Poetry Dispatch No.129 | November 24, 2006
LOVE POETRY WEEK, Friday, No.6
EXERCISE by Martha McFerren
He’s having the mid-life crisis
he promised me he wouldn’t have.
“You only crash,” he explained,
“if you haven’t reached your dreams.
But I’ve never known what I wanted.”
He knows now what he wants: young.
He looks in the long mirror,
tugging the slack in his jacket,
looks in his shaving mirror,
even with no razor, examines
the new jowling, the graying,
the thickening around the bend.’
He’s mumbling about fifty,
though he’s three years from fifty.
He likes to brood ahead.
At least I know where he is:
in the basement pumping iron.
He hasn’t emptied the bank account
and split for India to find himself
amidst the rice. In cold light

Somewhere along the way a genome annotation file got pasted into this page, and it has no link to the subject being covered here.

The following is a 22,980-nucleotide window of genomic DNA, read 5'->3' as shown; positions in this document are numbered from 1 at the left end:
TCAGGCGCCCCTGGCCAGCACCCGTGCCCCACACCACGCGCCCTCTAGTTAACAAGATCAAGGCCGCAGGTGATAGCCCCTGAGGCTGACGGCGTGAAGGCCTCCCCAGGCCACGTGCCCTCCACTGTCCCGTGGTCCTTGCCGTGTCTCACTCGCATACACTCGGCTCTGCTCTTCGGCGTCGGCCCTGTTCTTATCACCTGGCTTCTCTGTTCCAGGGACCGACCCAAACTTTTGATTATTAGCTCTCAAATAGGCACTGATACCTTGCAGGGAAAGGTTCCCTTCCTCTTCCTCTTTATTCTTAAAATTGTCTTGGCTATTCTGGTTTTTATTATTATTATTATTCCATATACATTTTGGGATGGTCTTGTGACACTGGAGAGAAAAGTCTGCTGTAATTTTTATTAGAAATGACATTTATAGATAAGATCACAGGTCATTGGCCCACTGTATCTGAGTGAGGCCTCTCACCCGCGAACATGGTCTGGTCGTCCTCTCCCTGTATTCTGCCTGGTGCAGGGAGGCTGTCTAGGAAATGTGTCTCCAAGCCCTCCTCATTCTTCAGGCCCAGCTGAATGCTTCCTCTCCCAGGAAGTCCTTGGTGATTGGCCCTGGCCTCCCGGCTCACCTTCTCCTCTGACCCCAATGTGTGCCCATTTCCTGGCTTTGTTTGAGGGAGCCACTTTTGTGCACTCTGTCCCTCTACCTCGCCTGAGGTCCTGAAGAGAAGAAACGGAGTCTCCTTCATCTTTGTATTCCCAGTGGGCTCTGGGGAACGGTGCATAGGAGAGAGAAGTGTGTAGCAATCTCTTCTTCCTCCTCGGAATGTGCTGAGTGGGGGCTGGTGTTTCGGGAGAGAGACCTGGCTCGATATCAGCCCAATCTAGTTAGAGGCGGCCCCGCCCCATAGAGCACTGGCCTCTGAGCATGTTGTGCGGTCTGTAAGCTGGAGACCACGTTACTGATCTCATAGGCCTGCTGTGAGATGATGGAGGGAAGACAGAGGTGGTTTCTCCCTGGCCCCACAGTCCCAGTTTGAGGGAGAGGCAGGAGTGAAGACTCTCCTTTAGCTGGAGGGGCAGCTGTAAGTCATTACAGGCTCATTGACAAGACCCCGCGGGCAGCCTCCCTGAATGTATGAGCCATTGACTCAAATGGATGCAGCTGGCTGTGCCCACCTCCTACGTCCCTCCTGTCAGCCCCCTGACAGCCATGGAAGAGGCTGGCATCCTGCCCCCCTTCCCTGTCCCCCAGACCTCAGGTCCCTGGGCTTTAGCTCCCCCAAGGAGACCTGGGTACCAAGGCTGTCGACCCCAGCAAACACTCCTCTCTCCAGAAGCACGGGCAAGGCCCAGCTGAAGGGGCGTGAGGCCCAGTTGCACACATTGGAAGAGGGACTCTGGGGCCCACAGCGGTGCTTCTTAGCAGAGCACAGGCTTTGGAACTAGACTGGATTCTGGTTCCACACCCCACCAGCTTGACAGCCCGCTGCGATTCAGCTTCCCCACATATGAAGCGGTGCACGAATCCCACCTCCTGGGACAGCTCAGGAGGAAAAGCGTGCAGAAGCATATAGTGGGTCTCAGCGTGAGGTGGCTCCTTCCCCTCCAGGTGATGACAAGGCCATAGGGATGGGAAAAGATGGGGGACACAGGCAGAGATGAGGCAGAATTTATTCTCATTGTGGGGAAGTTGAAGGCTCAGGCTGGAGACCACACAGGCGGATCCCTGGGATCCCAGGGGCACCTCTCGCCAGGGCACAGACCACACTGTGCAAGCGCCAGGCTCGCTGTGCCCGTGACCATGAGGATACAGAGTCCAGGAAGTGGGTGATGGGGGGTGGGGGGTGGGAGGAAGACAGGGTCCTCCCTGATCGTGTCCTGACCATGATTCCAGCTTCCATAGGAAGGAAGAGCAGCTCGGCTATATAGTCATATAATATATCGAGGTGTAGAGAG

I check him out and decide,
He still looks mighty good.
He deserves a straw boater
and spiffy white cricket flannels,
cricket flannels let out a trifle.
Women pay boodles’ in beauty parlors
for that silver in the forelock.
I haven’t done panic yet. I was
old before my time; the time
just seems to be catching up.
McFerrens age well. We’re crazy,
but we keep our hair and our hides.
Still, it’s coming. The two of us
have discussed holding hands
when it gets too awful, and jumping
which would take some driving
off the first cliff we can find
in Louisiana. I suggested handcuffs,
in case one pulls a cop-out
and stands there yelling, “SOR-ry,”
while the other heads for the dirt.
I don’t lift weights, but mornings
after he’s left for work,
I put on my 45’s and dance. Fast.
from WOMEN IN CARS, Helicon Nine Editions, 1992